I would like to approach this from a few different angles. The first would be philosophy. From the standpoint of philosophy of Plato there are objective moral values that can be perceived by reason. While this should be taken in the larger platonic context of the question of universals at least as far as right living is concerned it is a clear tradition in Plato and Aristotle and the later rationalist school that moral values can be perceived by reason. Though certainly Nietzsche was right that most of what people call moral values is their Id projecting itself onto their consciousness. But that only proved that it is hard to reason correctly and we knew that before Nietzsche.Even the intuitionist school does not claim we can easily perceive moral values. [well actually it does look like Prichard did hold that but the modern Intuitionist school headed by Michael Huemer does not hold that way.]
Well if we have gotten this far then we have already closed the gap between reason and Torah to a large degree. We know now that there are objective moral vales but these values are hard to see. We agree we can be distracted by our Id. [The Id is an discovery of Nietzsche, not Freud incidentally.]
We know that according to the Rambam [Maimonides ] that Saadia Geon that the ground and basis of all Torah law is in reason, not divine decree. Both the Rambam and Saadia Geon reject the ground of Divine decree for Torah and say rather it needs to be ground in reason. [The reason they both do this is they did not want the laws of the Torah to be arbitrary].
So far we have now got philosophy and the Torah to be rather close.We know that the project of the Gemara [Talmud]] is to use reason to understand the Divine Will as expressed in the Torah. And the Torah was given as the Rambam says because not everyone is smart enough to start from scratch and find a moral path.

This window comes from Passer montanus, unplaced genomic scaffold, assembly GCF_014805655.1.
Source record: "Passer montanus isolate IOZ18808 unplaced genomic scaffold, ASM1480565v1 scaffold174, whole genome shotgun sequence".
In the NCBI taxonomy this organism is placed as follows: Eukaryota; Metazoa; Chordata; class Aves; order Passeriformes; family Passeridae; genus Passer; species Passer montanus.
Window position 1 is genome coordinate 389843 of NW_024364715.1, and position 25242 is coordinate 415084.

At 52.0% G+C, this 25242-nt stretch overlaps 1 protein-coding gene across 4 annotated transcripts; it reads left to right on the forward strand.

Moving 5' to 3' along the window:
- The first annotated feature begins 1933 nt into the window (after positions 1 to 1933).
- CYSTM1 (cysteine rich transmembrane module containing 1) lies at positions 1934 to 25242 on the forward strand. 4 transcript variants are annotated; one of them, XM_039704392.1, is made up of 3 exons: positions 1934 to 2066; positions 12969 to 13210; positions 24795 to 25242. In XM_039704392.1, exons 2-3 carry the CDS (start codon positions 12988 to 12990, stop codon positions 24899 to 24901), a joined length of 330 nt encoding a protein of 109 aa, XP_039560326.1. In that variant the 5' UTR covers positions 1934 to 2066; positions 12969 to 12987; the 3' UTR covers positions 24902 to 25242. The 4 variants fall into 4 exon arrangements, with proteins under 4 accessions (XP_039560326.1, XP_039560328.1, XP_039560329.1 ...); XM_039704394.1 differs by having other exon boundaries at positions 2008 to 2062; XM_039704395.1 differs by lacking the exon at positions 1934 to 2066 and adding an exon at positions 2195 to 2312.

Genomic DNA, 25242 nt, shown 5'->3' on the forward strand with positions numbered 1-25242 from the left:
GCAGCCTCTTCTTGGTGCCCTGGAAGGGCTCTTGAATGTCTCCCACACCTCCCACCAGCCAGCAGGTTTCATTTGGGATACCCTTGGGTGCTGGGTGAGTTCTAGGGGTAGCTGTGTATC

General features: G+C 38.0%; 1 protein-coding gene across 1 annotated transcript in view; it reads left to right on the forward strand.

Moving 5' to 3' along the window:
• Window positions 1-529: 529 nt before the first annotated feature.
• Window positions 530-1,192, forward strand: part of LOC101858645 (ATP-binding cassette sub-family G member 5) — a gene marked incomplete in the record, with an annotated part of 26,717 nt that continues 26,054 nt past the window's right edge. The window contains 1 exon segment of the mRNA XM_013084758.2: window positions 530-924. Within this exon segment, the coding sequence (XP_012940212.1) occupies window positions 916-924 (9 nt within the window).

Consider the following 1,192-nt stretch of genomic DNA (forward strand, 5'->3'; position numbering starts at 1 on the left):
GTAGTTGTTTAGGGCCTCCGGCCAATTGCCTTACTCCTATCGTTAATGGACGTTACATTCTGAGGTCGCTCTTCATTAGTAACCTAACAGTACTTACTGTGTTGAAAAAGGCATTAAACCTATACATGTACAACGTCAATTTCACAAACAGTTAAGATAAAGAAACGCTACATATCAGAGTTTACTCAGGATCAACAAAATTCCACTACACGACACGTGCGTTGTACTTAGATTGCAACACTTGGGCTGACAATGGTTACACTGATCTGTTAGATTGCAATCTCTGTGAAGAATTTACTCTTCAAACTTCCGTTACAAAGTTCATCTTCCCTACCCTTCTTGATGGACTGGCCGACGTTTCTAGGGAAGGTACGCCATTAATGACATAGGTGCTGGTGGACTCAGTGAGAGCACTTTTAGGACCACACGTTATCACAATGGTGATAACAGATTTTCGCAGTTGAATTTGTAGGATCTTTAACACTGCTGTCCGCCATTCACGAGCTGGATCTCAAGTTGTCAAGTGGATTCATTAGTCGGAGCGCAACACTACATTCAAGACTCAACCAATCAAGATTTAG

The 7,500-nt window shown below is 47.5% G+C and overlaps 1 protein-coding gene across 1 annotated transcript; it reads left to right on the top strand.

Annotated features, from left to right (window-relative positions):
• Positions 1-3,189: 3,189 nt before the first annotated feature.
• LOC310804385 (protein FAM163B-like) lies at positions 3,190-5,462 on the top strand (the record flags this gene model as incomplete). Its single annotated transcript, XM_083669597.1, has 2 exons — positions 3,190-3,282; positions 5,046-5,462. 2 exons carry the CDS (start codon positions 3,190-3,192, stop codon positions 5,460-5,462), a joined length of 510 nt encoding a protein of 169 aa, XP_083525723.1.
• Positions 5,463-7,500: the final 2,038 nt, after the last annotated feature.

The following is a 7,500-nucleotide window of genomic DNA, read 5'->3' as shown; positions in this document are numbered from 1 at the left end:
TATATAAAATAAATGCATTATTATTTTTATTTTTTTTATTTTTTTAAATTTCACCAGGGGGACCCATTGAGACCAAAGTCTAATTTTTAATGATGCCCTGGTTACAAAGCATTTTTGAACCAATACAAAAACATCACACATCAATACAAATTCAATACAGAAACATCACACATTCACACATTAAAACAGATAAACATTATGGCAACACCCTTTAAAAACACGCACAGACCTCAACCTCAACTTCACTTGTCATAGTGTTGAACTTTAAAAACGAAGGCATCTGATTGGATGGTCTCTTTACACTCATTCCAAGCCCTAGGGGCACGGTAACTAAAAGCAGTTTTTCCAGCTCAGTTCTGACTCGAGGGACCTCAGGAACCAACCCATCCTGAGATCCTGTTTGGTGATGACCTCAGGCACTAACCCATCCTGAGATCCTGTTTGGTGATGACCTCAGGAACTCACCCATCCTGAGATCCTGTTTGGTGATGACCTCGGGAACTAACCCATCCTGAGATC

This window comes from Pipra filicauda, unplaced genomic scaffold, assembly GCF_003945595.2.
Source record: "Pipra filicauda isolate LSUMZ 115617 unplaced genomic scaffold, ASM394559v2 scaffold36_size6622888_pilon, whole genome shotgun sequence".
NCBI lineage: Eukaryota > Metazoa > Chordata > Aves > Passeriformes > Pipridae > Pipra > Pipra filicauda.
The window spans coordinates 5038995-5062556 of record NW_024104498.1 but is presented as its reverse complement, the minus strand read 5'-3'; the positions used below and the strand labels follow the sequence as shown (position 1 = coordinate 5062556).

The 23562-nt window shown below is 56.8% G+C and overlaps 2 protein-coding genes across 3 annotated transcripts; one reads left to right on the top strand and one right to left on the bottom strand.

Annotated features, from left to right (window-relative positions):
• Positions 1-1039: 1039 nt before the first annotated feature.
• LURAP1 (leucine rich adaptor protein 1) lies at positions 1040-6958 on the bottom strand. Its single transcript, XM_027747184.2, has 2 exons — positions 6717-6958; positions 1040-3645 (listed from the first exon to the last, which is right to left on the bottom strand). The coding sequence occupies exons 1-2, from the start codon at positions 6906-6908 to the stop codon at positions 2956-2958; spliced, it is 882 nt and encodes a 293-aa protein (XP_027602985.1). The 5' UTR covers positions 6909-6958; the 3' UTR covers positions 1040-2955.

Part of the reasoning here is also based on the idea that morality is hard to decipher and also that there is no mathematical algorithm to decide any issue in moral at all. that means we are all left with the arduous task on using reason the decide what objective morality would have to say about any given issue. this is exactly what the Talmud is trying to do.
It is also possible to defend the idea of sitting and learning Torah from Bava Sali.
The existence of people that did this and did succeed in some way to come to some kind of spiritual levels in which they no only gained wisdom in life for themselves but for others also is powerful recommendation of following the path of Torah.
In this essay I am not dealing with specific question that must arise in people minds when they hear this--in fact the major question that people have on this is an ad hominum argument and not worthy of discussion in the first place. So not all people that are in their exterior dress are following the path of Torah in their deeds? Is that supposed to be a kashe [question ]on the Torah??